Mr. Broidy donated to two Washington think tanks — the Foundation for Defense of Democracies and the Hudson Institute — to fund conferences he intended to be critical of Qatar. Featured speakers included the former defense secretaries Mr. Panetta and Mr. Gates, as well as Mr. Bannon and Mr. Petraeus.
Mr. Gates and Mr. Bannon were paid about $100,000 each, while Mr. Petraeus was paid $50,000, according to interviews and contracts, which stipulated that Mr. Gates and Mr. Petraeus would meet privately with Mr. Broidy on the sidelines of the conference. The think tanks paid the speakers and were reimbursed by Mr. Broidy. Mr. Nader helped arrange Mr. Bannon’s appearance, The Daily Beast reported.
Mr. Broidy assured the think tanks that he was using only his own money and that it was not from foreign sources, according to people familiar with the conferences, who said he did not disclose that he was simultaneously pursuing business in the region.
But updates sent by Mr. Broidy to Mr. Nader list Circinus as the entity overseeing the advocacy campaign, which included plans for the conferences, op-eds, articles and congressional and media outreach, including to the Fox News host Sean Hannity, a favorite of Mr. Trump.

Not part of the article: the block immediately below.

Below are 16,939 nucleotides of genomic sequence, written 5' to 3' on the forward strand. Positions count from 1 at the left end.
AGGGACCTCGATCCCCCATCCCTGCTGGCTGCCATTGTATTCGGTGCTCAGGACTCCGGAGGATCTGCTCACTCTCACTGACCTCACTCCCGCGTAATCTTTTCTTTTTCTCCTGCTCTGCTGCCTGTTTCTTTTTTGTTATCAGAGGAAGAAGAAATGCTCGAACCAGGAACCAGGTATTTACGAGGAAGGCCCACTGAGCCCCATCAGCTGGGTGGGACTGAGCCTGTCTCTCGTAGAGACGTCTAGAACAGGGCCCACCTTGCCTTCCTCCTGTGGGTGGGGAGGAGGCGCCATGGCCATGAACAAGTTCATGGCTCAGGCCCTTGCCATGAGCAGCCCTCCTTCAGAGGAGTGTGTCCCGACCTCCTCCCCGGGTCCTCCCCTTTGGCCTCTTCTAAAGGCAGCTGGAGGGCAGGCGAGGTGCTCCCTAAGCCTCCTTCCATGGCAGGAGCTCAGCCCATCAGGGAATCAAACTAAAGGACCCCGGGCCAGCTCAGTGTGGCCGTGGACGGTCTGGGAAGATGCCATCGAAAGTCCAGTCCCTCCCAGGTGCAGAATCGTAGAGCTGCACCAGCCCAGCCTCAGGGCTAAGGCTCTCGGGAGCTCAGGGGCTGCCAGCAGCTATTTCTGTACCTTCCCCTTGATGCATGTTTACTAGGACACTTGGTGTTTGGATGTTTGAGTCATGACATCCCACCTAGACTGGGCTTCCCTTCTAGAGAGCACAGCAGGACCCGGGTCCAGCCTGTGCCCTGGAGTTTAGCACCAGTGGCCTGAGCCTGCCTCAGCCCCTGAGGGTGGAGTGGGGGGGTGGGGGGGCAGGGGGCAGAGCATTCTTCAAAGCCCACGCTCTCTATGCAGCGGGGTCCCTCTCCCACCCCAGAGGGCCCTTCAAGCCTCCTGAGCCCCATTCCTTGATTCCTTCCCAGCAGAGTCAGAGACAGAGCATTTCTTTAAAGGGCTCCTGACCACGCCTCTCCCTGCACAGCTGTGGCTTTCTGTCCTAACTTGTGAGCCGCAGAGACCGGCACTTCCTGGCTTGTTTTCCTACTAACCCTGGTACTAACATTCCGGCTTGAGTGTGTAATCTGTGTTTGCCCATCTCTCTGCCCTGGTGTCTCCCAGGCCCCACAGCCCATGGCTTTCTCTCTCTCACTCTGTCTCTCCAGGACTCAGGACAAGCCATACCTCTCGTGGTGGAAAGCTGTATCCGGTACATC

One update lists the Emirati and Saudi governments as the “clients” of the campaign, and a senior Saudi general, Maj. Gen. Ahmed al-Assiri, who would later be blamed by his country’s leadership for the killing of the journalist Jamal Khashoggi, as a consultant. Mr. Broidy’s lawyers say that the updates were early drafts and that references to the involvement of Circinus and the Saudi and Emirati governments were errors that were corrected in subsequent drafts.
Banking records obtained by The Times show that, months after the first think-tank conference, and days before the second, Mr. Nader received the first of two payments of about $5 million worth of Emirati currency from an entity controlled by the government of the United Arab Emirates.
“Any payments by the U.A.E. to Mr. Nader had absolutely nothing to do with the conferences or the broader educational initiative,” said Tim McCarten, a lawyer with the firm Latham & Watkins, who represents both Mr. Nader and Mr. Broidy. Mr. McCarten declined to specify the purpose of the payments.